Flight Reviews – Are You Due?
Have you ever experienced that embarrassing, head-scratching moment when you realize you’ve been flying without a current flight review? It’s a good idea to include a quick check to ensure you are current and legal as a normal part of your preflight preparation. Although a private pilot certificate never expires, there are a few basic currency items that can be easily forgotten — and they can make it technically illegal for you to fly. Among other things (day/night takeoffs and landings, instrument approaches, etc.), the flight review is one of those FAA currency requirements that can be easily overlooked. To read about these requirements, refer to FAR Part 61.56 regarding the flight review, and FAR Part 61.57 regarding other pilot currency requirements.
Although there are multiple currency items to monitor, I’d like to take a moment to focus on the FAA’s requirement for every pilot to complete a flight review every 24 calendar months. Let’s say I just obtained my private pilot certificate on 6/1/2012. This means I will need to complete a flight review with a flight instructor by the end of June 2014. There are a few things that can alter this requirement, however. For example, if I completed my private pilot training on 6/1/2012 and then completed my instrument rating on 9/30/2013, my flight review expiration date would be reset to 24 months later, on 9/30/2015. So, can you guess where I’m going with this? Yes, go ahead and upgrade your pilot skills by achieving your instrument rating, and in so doing, reset your flight review expiration date.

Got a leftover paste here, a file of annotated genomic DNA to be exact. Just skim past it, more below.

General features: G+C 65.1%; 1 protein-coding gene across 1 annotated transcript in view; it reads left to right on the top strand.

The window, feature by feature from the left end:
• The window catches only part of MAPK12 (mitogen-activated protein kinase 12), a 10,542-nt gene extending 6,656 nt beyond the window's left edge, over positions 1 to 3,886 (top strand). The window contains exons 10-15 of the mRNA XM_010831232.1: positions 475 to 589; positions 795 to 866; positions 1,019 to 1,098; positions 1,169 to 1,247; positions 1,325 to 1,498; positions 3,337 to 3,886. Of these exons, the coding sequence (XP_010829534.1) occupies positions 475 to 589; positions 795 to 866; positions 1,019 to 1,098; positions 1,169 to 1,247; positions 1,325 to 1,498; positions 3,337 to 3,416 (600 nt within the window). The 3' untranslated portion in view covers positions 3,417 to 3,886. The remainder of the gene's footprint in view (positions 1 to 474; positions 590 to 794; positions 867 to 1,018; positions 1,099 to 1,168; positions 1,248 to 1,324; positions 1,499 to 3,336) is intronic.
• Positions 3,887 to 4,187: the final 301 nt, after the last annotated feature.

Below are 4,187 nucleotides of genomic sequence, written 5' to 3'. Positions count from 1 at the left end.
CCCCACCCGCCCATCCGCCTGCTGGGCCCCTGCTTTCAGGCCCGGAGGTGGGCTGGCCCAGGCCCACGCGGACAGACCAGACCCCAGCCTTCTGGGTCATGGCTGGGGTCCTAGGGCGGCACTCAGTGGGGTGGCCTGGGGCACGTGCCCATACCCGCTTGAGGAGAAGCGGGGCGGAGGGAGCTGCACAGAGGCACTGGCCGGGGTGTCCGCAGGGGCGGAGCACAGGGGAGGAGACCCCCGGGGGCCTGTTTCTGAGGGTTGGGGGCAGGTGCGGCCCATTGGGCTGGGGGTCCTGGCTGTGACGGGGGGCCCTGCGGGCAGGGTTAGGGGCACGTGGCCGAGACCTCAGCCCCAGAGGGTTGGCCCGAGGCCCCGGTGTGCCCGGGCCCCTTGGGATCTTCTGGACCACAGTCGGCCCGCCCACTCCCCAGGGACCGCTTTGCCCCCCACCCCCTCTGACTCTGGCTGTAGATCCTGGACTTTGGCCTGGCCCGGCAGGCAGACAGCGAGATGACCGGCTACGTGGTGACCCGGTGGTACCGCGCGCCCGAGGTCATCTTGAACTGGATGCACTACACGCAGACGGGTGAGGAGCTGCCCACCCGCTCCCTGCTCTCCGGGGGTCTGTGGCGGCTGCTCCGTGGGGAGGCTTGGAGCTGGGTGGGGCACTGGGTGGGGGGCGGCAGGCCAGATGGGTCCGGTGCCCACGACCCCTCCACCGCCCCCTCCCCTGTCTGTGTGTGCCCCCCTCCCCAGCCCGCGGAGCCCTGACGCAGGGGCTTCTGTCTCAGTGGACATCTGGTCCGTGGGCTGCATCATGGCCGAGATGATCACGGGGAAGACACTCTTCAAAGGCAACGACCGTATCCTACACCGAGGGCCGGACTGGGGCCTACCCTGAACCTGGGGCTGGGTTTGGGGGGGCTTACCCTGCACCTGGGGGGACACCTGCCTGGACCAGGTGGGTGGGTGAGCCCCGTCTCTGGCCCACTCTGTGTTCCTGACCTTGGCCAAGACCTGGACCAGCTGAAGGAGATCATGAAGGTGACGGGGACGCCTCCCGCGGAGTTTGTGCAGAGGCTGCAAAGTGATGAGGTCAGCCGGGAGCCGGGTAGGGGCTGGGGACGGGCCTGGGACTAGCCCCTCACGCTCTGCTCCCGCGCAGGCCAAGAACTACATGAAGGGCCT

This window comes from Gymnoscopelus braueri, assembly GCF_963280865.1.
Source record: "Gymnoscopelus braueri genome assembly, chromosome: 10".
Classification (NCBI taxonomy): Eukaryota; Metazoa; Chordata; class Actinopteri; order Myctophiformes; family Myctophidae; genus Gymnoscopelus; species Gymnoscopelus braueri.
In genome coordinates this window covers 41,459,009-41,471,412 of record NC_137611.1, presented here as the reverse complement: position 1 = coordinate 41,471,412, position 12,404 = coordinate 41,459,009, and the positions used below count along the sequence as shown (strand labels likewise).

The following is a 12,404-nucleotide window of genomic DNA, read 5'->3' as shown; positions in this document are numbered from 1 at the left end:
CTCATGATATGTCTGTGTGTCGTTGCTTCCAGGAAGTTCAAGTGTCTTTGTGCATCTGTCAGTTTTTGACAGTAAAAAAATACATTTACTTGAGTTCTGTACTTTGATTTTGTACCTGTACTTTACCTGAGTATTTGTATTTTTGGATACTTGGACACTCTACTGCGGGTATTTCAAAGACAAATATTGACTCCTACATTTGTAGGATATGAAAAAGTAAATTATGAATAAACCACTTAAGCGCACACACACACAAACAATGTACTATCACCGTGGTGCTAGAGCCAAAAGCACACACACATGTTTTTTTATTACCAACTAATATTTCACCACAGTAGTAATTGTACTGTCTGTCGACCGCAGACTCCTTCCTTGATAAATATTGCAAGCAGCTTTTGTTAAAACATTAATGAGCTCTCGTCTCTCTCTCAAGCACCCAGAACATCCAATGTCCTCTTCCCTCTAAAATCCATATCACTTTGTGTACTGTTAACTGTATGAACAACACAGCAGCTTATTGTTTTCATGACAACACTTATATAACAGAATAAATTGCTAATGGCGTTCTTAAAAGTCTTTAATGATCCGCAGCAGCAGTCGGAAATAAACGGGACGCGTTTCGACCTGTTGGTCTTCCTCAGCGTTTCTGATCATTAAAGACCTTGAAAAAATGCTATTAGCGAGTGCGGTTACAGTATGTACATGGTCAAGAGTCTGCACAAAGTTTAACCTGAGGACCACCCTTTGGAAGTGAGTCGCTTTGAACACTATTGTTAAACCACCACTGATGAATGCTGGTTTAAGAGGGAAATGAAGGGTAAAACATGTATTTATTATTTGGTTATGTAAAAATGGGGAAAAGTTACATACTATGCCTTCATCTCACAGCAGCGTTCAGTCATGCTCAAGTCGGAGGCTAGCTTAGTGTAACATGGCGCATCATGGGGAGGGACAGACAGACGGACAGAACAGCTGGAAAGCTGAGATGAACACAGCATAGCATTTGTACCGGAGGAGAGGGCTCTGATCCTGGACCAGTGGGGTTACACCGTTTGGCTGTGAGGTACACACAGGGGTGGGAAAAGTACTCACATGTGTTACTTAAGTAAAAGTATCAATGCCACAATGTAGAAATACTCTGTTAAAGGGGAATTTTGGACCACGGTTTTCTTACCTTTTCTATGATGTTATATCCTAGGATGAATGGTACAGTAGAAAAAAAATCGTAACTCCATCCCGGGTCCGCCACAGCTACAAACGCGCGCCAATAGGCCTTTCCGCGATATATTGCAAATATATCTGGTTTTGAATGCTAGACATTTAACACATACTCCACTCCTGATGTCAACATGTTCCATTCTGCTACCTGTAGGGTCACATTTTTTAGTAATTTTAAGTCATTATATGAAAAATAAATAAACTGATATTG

For those of you who are already private pilots or better, you will soon notice a slight adjustment to ouronline flight-scheduling system. It will ask for your flight review information. If you are in need of a flight review, the Flight Schedule Pro system will provide you with a warning that your flight review is outdated or past due. We hope this will help reduce the chance of you ever experiencing that embarrassing moment.
If you decide to complete a normal flight review rather than upgrade your pilot certificate, why not learn something new while you’re at it? This might be your perfect excuse to get behind the controls of our new Diamond Star DA40. The FAA simply requires that you receive at least one hour of ground instruction covering current regulations, and at least one hour of flight instruction. Once your instructor is satisfied with your knowledge and performance, he or she will provide you with a logbook endorsement that will reset your flight review expiration date.